As the code is implemented in the display structure device itself, no adaptation of the driver or application software is required.
Providing the pixel structure with a location code can be achieved by relatively simple modifications of the manufacturing process. Therefore, the code can be incorporated in the display device in a very cost efficient manner, typically not increasing the manufacturing cost of a conventional matrix display. It will therefore either reduce the cost price of devices where a touch screen is already present or greatly improve the functionality of many products where a touch screen is at present too expensive.
The location codes will not be visible to the eye as we are merely adapting components of the display that are already of such fine feature size that they are not visible to the naked eye. This means that the user is not forced to use the pointer option and that the code can "secretly" be in the display without the user knowing.
The pixel structure layer can be a pixel matrix layer of the display device, such as a black matrix (row and column dividers), capacitance lines, pixel wall encapsulation, transistor (TFT) layer, storage capacitors, etc.
The pixel structure layer can also be disposed externally of a pixel matrix layer, such as a color filter, a front light reflection layer, or a polarizer layer arranged on top of the display.
The layer can be disposed using lithographic techniques, or printing techniques (offset, contact or inkjet printing).
According to a preferred embodiment, the layer comprises a grid of two sets of parallel lines delimiting a plurality of pixel areas, and the code comprises fields associated with said parallel lines and extending into said pixel areas. The fields can be solid blocks, or be protrusions in the lines. This latter alternative makes it possible to vary the form of each pixel so as to result in a unique code when read together with the neighboring pixels, while at the same time preserving the pixel area of each pixel. Basically, what is lost in area on a side with an intruding line can be gained on a side with a protruding line.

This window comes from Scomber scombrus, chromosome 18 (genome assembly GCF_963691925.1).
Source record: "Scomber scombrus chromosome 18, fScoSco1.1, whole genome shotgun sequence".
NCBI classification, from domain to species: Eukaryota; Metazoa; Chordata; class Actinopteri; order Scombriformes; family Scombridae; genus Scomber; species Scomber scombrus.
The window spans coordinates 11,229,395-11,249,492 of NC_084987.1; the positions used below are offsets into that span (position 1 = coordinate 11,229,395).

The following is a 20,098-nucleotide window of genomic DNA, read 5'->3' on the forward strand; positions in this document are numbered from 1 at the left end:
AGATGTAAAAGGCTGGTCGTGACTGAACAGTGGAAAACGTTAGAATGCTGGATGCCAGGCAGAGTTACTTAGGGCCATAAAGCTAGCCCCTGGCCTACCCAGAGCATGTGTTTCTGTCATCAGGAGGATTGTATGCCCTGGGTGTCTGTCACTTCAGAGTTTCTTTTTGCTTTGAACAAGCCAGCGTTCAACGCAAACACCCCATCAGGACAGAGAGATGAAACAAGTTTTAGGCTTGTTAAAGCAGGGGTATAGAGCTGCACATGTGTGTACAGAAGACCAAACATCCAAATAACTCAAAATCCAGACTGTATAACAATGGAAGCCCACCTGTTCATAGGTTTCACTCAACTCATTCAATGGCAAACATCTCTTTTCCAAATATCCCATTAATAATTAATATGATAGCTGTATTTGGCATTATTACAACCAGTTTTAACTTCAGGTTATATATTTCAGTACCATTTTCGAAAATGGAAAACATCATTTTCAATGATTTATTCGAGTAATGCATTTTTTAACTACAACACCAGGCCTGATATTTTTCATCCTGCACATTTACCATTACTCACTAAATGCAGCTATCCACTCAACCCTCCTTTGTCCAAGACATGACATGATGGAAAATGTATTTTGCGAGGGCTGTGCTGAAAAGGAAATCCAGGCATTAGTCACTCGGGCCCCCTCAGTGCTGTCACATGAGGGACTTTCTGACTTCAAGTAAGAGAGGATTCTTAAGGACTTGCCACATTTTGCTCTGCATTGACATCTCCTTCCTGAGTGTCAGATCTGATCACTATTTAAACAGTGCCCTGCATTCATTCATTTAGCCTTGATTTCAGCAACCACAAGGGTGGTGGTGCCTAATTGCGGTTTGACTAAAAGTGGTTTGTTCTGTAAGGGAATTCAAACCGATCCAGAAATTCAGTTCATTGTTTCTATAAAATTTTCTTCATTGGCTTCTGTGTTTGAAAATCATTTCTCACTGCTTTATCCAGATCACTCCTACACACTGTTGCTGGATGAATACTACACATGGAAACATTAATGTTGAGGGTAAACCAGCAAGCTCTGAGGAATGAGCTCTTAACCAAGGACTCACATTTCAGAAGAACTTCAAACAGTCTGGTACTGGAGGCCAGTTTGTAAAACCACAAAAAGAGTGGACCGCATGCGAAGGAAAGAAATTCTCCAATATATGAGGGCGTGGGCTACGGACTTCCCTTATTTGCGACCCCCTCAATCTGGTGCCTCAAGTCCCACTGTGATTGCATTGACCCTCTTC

The fields can be located adjacent to intersections of the parallel lines, or in between such intersections.
The device can be self emissive, i.e. not requiring an external light source to generate an image. Such displays include backlight based displays like LCD displays, light guide displays such as dynamic foil displays, and LED displays like organic LED displays. Compared to prior art, this has the advantage that the pointing device does not require any illumination source such as an infra red LED to illuminate the codes.
This and other aspects of the present invention will now be described in more detail, with reference to the appended drawings showing a currently preferred embodiment of the invention.
FIG. 1 shows a black matrix according to a first embodiment of the invention.
FIG. 2 shows a pixel layout according to a second embodiment of the invention.
FIGS. 3a, 3b and 3c each show applications of the invention on different display types.
FIG. 4 shows a display device and a pointing device according to an embodiment of the invention.
A first embodiment of the invention is shown in FIG. 1, in the form of a black matrix layer 1. The black matrix comprises two sets of parallel lines 3, 4, defining the pixels 2 in a display. The display can be for example an LCD display but similar pixel structures are present in other matrix type displays, such as a organic LED display. The display is preferably emissive, either by means of light emitting elements by them selves capable of emitting light, or by means of a light source coupled to a plurality of pixel elements. The first category includes any LED display, while the second category includes displays with a back light, such as LCD displays, and displays with a light guide coupled to a light source, such as dynamic foil displays.
The black matrix according to this embodiment of the invention includes small blocks 5 at the crossing points of the lines 3, 4. These blocks are positioned to the left or right of the matrix in the horizontal direction and/or to the middle, up or down in the vertical. There is also one central position. This gives in total a 7-bit code rather than the 9-bit code of the Logitech paper mentioned above. If, however, a larger number of bits are required then there are many other options, e.g. extra positions in either the vertical or the horizontal directions.
A black matrix is typically manufactured in a lithography process, where the desired matrix pattern is transferred to a substrate from a lithographic exposure mask. The code illustrated in FIG. 1 can thus be incorporated in the black matrix by simply changing the lithographic exposure mask, hence requiring no additional processing steps leading to a cost efficient manufacturing process.
Another embodiment of the invention is shown in FIGS. 2a and 2b. Here, the dividing lines 11, 12 between pixels 13 are not straight, but presents protrusions 14, preferably rectangular or triangular in shape, extending into one of the neighboring pixels, thereby resulting in a varying form of the pixels. In the illustrated example, only the vertical lines 11 are provided with such protrusions 14, and the vertical position is varied to form the location code. The number of protrusions 14 and their different positions on each pixel side can be determined by the skilled man in order to obtain a sufficient number of code combinations.